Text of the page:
Fish Radio
October 18, 2013                    

Pile o' pollock Credit: danlamont.com

Pile o’ pollock
Credit: danlamont.com

                                      

This is Fish Radio. I’m Laine Welch – Working together to reduce salmon bycatch. More after this –

Pollock fleet uses rewards to cut bycatch                     

Federal grants are still open for business to help “Made in America” companies compete with imports and save US jobs. Learn more at ww.nwtaac.org.

Check out the line up at Pacific Marine Expo– new mid-week dates: November 20-22 in Seattle. www.pacificmarineexpo.com                                                                    

Bycatch in fisheries is not only bad for the resources; it’s also bad for business. For decades fishermen have sought ways to avoid the hassles of unwanted catches that slow down their operations. A case in point:  west coast shrimpers trying to avoid Pacific whiting.

So these fishermen designed excluder devices. So 50 years ago we had excluder devices in trawl nets off the west coast. It was done to   lower the   sorting cost to fishermen. My point is that fishermen have been grappling with this for a long time and it not just the result of regulations.     

 Gil Sylvia is a marine resource economist at Oregon State’s marine experimental station at Newport.  Preventing bycatch was a major goal of the Magnuson-Stevens Act which governs federal fisheries. Sylvia says changes need to be made jointly by policy makers and  industry stakeholders.

  The solution is to co-develop rights based systems, which is where we are heading on the west coast, and market based performance standards that create the long-term rewards for industry to discover incentives — it’s not just about immediate incentives, it could be a 10 year investment. So who is going to create and implement the bycatch and discard solutions that are going to lower costs and increase profits for industry. That’s the issue – and reward the best fishermen.  

 

A case in point:    The fleet of 98 Bering Sea shore based pollock boats, fishing in six cooperatives, created IPAs, or incentive plan agreements, to keep Chinook salmon bycatch below a 60,000  hard cap set by fishery managers. Incentives include rewards and penalties for individual vessels, which can also earn salmon savings credits.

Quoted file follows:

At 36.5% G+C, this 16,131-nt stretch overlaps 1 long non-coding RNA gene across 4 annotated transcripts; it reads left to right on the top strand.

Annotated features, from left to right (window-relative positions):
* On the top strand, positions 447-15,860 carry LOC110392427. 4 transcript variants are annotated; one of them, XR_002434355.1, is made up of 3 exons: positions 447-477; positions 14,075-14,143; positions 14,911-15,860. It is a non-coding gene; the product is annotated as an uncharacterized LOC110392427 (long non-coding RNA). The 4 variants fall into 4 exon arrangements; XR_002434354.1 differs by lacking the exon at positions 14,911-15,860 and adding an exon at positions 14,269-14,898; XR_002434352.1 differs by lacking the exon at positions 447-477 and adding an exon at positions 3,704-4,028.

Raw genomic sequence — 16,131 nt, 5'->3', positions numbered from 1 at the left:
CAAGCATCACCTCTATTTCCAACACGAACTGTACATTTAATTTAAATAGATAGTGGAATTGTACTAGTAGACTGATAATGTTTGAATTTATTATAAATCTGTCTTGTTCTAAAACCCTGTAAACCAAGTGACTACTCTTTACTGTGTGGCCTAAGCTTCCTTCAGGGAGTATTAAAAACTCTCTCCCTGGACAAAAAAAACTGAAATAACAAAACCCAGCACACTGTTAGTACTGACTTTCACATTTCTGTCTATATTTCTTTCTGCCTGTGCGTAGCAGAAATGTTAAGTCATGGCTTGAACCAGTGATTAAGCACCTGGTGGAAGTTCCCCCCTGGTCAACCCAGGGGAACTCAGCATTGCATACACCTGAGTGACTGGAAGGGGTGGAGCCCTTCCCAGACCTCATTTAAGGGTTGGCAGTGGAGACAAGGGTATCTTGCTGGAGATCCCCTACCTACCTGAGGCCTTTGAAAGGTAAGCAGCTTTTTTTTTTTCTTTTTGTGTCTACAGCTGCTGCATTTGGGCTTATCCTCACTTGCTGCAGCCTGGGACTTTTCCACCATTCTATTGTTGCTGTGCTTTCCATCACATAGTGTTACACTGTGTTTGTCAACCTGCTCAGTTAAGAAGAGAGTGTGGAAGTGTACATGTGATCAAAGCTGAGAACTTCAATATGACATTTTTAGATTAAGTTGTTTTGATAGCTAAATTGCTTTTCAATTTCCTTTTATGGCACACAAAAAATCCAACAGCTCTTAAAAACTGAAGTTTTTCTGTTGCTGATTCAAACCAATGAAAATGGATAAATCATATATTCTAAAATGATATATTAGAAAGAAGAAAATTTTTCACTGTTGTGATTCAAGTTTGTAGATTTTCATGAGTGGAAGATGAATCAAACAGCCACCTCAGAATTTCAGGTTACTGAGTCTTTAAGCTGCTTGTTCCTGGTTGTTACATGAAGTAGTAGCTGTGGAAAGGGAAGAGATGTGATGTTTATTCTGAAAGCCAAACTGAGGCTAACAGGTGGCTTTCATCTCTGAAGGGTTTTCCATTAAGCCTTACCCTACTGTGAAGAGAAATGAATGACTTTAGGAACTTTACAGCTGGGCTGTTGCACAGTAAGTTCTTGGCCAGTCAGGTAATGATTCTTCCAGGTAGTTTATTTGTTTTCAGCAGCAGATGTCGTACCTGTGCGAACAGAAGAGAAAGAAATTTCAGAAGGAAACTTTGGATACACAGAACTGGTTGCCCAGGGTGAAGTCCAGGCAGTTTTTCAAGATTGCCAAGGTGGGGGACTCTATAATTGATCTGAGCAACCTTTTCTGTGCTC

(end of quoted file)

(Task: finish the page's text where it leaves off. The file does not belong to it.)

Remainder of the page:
How you earn those credits is for every three fish below the base cap that a vessel avoided in a year, it would earn a savings credit. Those credits would be saved in an account and last over a 5 year period. 

 John Gruver is inter co-op manager of United Catcher Boats, a trawl trade group. The fleet also relies on a secure web site that lets them track catch data quickly.

   We have a secure web site that each co-op can go to and make transfers and see how all their vessels stand and each co-op can check on other co-ops and more importantly, can check on themselves  

NOAA Fisheries data show that Chinook salmon bycatch in the Bering Sea pollock fishery in 2011   totaled 25,400 fish.  That compares to 121,000 taken as bycatch five years ago.

Thanks to the assist from KDLG/Dillingham.  www.kdlg.org

Fish Radio is also brought to you by Ocean Beauty Seafoods – who salutes and says thanks to the men and women fishing across Alaska for their hard work and dedication. (www.oceanbeauty.com) In Kodiak, I’m Laine Welch.

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